Seattle Aquarium launches Stories from the Salish Sea video series

Photo of Haro Strait, taken from a plane, showing a green tree-covered coastline next to a calm blue sea. A white lighthouse sits on the edge of the coastline on a cliff's edge.

Seattle, WA—The Seattle Aquarium is proud to announce a three-part video series, Stories from the Salish Sea, developed with generous financial support from the James M. Lea Foundation and in partnership with a local visual storytelling company, Soulcraft Allstars. 

The series, designed to awe viewers with the wonders of the Salish Sea while inspiring them to take specific action to help preserve it, is hosted by wildlife ecologist and conservationist Chris Morgan, known for his popular podcast, THE WILD, as well as his work with Nature, PBS and the BBC.

Viewers will watch and be inspired as Chris Morgan learns from a variety of experts—Seattle Aquarium staff members; Coast Salish and Native American leaders, fisherfolk and biologists; and others—all working to protect the Salish Sea and the life within it.

The first video, The Kelp Highway, launches on the Aquarium’s website on January 13, 2022. Through mesmerizingly beautiful footage, it takes us under the surface of the Salish Sea to discover the incredible interconnected ecosystems, called kelp highways, that provide critical habitat for numerous species (including endangered salmon, orcas and pinto abalone) and also mitigate the effects of ocean acidification by sequestering carbon. Chris listens to Native American biologists and the Coast Salish people who have lived alongside the kelp and protected it for thousands of years—and continue doing so today.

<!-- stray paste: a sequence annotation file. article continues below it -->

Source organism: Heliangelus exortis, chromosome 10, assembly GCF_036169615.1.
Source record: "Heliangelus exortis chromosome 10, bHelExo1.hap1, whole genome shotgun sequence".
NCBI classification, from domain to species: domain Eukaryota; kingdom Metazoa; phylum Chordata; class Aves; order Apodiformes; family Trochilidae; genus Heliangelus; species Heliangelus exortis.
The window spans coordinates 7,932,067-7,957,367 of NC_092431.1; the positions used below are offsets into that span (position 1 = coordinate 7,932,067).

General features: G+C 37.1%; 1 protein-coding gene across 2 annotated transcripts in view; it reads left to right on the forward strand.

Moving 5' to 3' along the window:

The second video, Salmon in the City, will launch on February 10, 2022. Chris paddles his kayak through urban streams and lakes and to the Ballard Locks to find out more about how the salmon survive the city—and our role in protecting them. A Native American biologist and Seattle Aquarium staff member show Chris how our actions play a huge role in salmon’s success and how we’re all connected through water.

The third video, Eba + the Orcas, finds Chris on a research vessel in the San Juan Islands to meet Eba, an orca-scat-sniffing dog, and learn how the scat tells the story of the challenges the orcas are facing—from toxicity and stress levels to reproductive health and more. 

Each of the three videos concludes with a call to action inviting viewers to learn (and do) more on the Seattle Aquarium’s website:

Visitors to the Seattle Aquarium can discover more ways to protect and preserve the Salish Sea—while getting up close to sea otters, harbor seals, colorful local and tropical fish, shorebirds, jellies, tide pool animals and more. The Aquarium is open daily, 9:30am–6pm. Advance ticket purchase, proof of COVID-19 vaccination or proof of negative COVID-19 test administered by a testing provider and done in the last 72 hours, and masks are required. Learn more at

About the Seattle Aquarium
Founded in 1977 and located on Pier 59 in the heart of Seattle, Washington, the nonprofit Seattle Aquarium serves as the largest platform for ocean conservation and engagement in the Pacific Northwest. With a mission of Inspiring Conservation of Our Marine Environment, it leads educational, conservation and regional research initiatives for a healthier planet. A thriving and vibrant Aquarium is a key part of Seattle. Help secure the Aquarium for years to come by donating to the Resilience Fund at

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Tim Kuniholm
(206) 386-4345